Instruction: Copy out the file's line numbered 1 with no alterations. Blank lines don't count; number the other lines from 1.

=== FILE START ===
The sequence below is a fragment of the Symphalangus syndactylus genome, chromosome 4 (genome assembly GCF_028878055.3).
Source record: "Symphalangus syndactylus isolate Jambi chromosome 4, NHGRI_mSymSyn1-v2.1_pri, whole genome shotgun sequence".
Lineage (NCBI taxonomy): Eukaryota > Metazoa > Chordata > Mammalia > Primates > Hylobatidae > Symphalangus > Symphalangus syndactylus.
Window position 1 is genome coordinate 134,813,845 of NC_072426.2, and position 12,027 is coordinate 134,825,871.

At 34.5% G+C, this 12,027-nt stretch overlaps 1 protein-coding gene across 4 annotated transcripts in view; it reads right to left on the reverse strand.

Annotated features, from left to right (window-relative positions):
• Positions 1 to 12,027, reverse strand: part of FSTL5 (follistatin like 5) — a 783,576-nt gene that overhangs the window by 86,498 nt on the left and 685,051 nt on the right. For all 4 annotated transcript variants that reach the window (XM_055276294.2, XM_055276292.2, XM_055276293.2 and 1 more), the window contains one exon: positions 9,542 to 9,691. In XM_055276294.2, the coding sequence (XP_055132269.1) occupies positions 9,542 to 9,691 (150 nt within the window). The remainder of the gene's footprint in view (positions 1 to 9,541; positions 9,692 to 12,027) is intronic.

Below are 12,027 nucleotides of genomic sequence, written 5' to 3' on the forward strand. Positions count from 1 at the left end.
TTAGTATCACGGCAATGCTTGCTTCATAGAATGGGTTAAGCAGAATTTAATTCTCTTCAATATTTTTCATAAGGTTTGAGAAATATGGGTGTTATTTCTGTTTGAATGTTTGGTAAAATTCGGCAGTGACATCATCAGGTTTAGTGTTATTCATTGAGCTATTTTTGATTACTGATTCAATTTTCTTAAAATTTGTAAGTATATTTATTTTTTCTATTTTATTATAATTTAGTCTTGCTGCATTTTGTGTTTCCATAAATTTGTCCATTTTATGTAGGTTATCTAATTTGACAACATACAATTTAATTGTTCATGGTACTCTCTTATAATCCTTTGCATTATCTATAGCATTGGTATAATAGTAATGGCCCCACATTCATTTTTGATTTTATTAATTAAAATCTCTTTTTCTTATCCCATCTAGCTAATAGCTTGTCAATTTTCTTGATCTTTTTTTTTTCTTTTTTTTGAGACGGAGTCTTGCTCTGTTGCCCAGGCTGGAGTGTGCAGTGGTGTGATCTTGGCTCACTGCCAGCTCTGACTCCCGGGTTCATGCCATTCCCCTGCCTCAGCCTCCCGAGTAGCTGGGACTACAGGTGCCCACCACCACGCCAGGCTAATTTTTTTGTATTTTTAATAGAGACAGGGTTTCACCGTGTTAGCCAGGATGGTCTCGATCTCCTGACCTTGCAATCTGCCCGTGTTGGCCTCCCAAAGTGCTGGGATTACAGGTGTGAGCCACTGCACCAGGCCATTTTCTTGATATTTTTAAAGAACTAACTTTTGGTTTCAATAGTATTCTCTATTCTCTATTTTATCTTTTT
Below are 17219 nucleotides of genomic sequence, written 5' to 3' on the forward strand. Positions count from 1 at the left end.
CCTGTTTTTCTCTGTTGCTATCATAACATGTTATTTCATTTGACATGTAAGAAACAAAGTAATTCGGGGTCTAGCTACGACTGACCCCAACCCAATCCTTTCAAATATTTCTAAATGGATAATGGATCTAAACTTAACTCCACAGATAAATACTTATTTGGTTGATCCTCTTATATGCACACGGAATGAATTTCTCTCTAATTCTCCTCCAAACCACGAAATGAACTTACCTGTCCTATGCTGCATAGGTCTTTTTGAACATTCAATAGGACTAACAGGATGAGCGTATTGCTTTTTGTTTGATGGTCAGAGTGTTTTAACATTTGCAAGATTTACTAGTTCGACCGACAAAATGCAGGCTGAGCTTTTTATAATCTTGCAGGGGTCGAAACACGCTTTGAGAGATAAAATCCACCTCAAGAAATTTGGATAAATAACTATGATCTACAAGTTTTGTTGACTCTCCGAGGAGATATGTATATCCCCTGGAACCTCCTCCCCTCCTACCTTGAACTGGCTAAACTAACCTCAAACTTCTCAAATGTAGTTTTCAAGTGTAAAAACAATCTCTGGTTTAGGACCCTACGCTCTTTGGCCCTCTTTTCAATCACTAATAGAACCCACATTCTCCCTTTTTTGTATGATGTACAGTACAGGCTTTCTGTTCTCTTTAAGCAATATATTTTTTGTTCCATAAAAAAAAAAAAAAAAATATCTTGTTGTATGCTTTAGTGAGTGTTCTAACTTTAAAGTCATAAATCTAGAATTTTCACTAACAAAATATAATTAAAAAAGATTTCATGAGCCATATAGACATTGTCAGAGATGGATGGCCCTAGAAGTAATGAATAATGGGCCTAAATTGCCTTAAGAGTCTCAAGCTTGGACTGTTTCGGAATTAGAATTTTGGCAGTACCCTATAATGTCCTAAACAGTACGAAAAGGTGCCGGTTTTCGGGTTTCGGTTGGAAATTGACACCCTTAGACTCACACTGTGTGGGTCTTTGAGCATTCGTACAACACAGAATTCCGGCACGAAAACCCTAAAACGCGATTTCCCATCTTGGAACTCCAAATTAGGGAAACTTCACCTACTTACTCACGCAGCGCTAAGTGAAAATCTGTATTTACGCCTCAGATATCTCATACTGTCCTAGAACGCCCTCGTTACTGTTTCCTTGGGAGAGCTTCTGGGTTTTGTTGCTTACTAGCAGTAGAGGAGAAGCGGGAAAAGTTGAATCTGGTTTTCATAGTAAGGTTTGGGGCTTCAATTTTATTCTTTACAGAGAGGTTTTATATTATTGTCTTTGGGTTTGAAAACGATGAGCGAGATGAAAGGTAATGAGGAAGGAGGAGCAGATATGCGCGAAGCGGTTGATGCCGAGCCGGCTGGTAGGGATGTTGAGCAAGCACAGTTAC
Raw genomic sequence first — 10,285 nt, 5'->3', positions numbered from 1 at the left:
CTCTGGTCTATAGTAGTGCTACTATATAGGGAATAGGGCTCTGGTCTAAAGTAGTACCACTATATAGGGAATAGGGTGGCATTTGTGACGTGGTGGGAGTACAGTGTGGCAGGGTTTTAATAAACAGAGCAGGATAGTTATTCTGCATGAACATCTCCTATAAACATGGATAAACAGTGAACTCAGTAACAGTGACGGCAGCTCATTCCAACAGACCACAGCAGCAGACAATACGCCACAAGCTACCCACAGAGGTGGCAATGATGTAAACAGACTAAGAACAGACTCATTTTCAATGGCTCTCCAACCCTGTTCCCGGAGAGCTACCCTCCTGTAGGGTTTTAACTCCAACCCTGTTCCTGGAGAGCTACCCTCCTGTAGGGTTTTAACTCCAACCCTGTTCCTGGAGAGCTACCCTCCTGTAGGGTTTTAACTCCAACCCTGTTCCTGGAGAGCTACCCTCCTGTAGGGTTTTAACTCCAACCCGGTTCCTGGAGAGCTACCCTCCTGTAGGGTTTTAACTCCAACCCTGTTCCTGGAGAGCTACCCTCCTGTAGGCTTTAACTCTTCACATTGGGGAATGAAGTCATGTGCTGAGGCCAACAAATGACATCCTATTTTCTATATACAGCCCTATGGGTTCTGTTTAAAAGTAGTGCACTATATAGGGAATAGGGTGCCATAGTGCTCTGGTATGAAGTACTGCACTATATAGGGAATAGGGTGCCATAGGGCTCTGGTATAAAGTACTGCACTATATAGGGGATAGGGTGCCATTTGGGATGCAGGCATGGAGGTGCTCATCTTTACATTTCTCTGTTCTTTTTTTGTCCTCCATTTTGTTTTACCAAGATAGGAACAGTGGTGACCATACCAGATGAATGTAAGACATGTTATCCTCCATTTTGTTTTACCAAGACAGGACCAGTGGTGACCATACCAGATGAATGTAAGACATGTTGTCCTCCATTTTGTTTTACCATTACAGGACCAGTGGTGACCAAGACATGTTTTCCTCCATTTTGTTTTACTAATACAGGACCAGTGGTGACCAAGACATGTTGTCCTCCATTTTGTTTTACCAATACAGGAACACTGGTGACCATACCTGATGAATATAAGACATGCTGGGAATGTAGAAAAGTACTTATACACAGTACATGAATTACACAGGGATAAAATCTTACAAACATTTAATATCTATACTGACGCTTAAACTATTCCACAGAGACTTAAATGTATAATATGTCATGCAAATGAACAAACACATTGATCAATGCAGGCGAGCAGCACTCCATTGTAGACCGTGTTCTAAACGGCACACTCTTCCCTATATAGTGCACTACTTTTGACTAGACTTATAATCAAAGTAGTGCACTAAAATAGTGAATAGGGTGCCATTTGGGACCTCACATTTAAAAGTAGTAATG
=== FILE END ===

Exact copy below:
The sequence below is a fragment of the Symphalangus syndactylus genome, chromosome 4 (genome assembly GCF_028878055.3).